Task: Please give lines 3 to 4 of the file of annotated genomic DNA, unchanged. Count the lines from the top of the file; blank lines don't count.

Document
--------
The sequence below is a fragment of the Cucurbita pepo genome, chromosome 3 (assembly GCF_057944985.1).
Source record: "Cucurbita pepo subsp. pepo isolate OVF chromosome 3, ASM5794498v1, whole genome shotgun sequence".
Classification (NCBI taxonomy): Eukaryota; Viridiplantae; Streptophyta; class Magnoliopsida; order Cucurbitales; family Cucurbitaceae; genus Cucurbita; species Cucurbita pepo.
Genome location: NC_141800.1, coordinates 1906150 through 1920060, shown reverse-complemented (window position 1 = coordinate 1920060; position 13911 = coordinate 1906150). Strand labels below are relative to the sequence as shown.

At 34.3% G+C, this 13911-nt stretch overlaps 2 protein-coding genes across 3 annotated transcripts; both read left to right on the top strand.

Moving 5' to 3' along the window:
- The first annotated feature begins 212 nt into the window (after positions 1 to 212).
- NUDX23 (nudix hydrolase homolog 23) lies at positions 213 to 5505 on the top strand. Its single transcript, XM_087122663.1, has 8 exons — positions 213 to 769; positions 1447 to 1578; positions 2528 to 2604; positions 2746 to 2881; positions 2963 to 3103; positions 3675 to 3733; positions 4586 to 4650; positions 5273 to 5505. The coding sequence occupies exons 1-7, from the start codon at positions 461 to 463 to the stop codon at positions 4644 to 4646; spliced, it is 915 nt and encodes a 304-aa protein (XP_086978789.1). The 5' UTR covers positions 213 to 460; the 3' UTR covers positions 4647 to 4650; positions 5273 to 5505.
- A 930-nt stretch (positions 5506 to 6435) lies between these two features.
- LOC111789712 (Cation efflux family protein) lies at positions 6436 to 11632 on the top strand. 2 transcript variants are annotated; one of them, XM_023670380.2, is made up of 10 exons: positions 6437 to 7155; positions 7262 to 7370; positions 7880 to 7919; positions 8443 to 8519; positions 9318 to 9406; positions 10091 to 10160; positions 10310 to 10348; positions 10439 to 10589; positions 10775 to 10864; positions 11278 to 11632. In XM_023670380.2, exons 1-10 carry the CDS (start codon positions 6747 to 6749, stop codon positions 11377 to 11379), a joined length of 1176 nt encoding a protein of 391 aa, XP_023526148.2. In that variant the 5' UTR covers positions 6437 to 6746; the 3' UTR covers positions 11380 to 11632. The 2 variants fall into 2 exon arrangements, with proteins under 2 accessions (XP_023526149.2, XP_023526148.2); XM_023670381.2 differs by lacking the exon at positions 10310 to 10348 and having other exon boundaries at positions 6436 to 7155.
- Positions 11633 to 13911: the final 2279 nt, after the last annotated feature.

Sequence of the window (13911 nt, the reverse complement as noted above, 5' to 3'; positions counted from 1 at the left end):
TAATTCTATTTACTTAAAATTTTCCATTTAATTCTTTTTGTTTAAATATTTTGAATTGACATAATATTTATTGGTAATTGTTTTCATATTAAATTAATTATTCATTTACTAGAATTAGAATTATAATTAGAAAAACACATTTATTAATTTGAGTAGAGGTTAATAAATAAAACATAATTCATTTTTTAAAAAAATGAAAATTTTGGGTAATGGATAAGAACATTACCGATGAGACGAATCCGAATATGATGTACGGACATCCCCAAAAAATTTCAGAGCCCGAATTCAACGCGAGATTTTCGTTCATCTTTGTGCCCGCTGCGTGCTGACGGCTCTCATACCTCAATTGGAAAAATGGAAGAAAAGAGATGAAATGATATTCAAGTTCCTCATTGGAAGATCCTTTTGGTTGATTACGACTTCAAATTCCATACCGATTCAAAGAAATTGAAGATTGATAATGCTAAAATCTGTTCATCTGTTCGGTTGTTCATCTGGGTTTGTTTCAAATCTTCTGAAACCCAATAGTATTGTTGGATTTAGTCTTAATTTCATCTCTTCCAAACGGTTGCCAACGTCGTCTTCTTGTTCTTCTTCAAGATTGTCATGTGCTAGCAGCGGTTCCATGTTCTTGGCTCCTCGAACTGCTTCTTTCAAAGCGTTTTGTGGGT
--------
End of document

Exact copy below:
Classification (NCBI taxonomy): Eukaryota; Viridiplantae; Streptophyta; class Magnoliopsida; order Cucurbitales; family Cucurbitaceae; genus Cucurbita; species Cucurbita pepo.
Genome location: NC_141800.1, coordinates 1906150 through 1920060, shown reverse-complemented (window position 1 = coordinate 1920060; position 13911 = coordinate 1906150). Strand labels below are relative to the sequence as shown.